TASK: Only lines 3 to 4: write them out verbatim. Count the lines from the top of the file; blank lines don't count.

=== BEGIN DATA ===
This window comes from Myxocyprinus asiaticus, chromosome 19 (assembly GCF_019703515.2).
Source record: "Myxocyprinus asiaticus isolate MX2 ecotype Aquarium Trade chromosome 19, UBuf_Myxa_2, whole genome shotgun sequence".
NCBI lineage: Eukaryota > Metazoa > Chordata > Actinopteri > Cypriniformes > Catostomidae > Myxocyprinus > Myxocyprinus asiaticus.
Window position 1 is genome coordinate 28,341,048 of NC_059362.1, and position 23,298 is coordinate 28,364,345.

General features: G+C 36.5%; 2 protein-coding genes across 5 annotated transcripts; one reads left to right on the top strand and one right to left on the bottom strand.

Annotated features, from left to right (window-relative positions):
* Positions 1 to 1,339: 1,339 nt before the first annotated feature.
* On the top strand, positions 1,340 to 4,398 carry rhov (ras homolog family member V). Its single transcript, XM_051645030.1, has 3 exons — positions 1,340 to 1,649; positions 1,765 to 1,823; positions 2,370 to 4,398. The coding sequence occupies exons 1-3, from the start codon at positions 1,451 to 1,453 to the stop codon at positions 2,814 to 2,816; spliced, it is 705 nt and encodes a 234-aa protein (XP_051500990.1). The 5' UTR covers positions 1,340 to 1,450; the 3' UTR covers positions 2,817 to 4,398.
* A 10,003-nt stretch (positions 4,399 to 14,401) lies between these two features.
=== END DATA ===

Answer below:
NCBI lineage: Eukaryota > Metazoa > Chordata > Actinopteri > Cypriniformes > Catostomidae > Myxocyprinus > Myxocyprinus asiaticus.
Window position 1 is genome coordinate 28,341,048 of NC_059362.1, and position 23,298 is coordinate 28,364,345.